Millions of people around the world suffer from incurable diseases and disorders. Everyday brings a new challenge, a new obstacle to overcome as they search in vain for a way to ease the pain brought upon them by the disease or disorder they carry. Autism is one of the many mental disorders that plagues the planet. Autism is defined as, “A set of symptoms that include limited social abilities and highly patterned behavior” (“Autism” 1), and though many treatments are available world wide, as of now, there is no cure. This mental disorder is growing rapidly. In fact it is growing so quickly that now every 1 in 110 children is diagnosed with autism and there is a new case diagnosed every twenty minutes. The scariest statistic to date states that this year more children will be diagnosed with autism than AIDS, cancer, and diabetes combined (“Autism Support” par. 4).Due to this developmental disability’s rampant increase, parents are desperate to discover a treatment that will help their children. Treatment options for autism are growing rapidly, however only a few handfuls prove reliable and affective.
Autism is not one clear cut disorder. Cases of autism range in levels of severity. The autism spectrum defines the different intensities of autism, ranging from Asperger syndrome to childhood disintegrative disorder, also known as CDD (“Autism” 1). Symptoms defining the autism spectrum include, “difficulty maintaining eye contact or looking directly at objects of interest; repetition of sounds or physical motions; difficulty adapting to changes in environment or schedule; and inability to understand and participated in “make believe” scenarios” (“Autism” 1-2).
However, before the autism spectrum came about, the disorder itself had to have been acknowledged. Leo Kanner, a Johns Hopkins psychiatrist, became the first to identify autism in 1943 and in 1944 the Austrian pediatrician Hans Asperger added his own definition. Yet shortly after these gentlemen discovered autism, Europe rejected their discovery in order to deal with the chaos World War II left behind. Luckily, a British psychiatrist named Dr. Lorna Wing resurrected interest in autism by publishing a paper in 1981(Nash 1).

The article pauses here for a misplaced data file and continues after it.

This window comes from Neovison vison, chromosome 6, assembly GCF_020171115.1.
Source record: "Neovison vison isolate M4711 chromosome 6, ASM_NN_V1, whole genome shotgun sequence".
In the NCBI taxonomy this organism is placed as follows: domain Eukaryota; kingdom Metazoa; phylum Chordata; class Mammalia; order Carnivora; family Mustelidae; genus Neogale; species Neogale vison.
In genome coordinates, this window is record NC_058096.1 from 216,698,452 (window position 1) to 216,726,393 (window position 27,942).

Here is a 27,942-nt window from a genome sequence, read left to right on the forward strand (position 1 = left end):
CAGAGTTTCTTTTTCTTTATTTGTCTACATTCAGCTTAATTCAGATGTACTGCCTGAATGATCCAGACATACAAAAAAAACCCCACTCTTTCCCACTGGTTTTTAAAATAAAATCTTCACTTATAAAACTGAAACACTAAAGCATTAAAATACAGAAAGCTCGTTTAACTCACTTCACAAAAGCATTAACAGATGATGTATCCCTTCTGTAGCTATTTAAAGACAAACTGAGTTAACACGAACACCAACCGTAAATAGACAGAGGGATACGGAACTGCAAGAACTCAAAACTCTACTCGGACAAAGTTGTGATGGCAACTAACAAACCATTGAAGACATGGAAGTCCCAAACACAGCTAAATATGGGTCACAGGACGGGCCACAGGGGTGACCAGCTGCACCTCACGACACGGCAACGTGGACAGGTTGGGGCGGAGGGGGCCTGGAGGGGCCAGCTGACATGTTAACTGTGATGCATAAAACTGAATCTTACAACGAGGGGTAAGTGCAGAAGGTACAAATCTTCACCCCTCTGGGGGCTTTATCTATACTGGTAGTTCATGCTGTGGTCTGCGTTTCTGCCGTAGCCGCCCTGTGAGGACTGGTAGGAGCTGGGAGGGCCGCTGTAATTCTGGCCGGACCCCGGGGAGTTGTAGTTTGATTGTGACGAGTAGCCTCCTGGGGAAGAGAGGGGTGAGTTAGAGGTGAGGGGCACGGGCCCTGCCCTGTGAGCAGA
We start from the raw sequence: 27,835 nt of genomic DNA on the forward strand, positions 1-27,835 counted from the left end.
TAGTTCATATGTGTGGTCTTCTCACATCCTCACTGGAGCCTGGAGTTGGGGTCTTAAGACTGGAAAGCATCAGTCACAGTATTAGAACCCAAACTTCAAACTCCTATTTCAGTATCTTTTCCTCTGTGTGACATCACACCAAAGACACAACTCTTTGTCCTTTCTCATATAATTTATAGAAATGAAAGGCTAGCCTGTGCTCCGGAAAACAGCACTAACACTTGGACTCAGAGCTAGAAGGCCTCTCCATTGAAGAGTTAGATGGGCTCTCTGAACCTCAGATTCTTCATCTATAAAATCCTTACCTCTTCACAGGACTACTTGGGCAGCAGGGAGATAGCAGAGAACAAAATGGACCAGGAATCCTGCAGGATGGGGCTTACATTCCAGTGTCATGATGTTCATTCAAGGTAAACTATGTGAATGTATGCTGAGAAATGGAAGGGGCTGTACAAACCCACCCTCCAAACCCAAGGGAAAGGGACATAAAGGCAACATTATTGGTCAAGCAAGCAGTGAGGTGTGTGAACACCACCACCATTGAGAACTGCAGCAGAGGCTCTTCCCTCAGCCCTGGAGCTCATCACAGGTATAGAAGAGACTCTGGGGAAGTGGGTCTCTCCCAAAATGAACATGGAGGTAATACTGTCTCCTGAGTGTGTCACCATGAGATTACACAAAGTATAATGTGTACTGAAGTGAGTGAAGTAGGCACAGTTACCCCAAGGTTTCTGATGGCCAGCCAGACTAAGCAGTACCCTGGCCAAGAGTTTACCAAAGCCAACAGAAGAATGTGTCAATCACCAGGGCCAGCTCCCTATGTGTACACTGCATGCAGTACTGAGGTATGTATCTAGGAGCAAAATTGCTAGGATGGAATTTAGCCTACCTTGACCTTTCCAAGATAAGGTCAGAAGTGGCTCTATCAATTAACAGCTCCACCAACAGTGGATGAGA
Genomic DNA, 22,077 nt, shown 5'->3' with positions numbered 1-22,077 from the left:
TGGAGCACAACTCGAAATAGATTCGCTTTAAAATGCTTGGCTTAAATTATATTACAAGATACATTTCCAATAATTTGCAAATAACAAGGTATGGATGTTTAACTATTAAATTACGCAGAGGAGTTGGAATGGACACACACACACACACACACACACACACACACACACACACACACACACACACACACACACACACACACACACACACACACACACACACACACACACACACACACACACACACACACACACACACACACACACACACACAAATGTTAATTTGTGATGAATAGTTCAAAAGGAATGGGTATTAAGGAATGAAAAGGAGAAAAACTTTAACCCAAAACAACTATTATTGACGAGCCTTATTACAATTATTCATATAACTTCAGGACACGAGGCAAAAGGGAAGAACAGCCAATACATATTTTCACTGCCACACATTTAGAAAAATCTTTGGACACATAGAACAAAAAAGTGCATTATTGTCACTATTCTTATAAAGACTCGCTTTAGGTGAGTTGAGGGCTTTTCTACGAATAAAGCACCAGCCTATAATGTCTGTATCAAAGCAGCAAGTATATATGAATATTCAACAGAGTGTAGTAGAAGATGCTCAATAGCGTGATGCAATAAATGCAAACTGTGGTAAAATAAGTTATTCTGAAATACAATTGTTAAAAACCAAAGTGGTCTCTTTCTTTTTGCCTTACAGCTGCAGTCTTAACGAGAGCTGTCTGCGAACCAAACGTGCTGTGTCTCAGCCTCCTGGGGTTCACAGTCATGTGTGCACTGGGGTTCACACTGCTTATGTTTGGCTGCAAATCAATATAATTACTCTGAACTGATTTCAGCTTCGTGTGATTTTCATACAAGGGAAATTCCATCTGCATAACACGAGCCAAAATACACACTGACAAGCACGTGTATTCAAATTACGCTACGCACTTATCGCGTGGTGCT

Families looking for treatments can turn to several different sources for information. One of the most reliable sources is a foundation known as Autism Speaks Incorporated. This resource backs applied behavioral analysis, speech-language therapy, special diets, and medical intervention as some of the best treatments for autism (“Treatments and Therapies” 6-31).
The organization Autism Speaks Incorporated defines applied behavior analysis, or ABA, as, “The use of techniques developed for increasing useful behaviors and reducing those that may be harmful or that interfere with learning to address socially important problems, and to bring meaningful behavior change” (“Treatments and therapies” 4). Many councilors and therapists use ABA to teach communication, social,...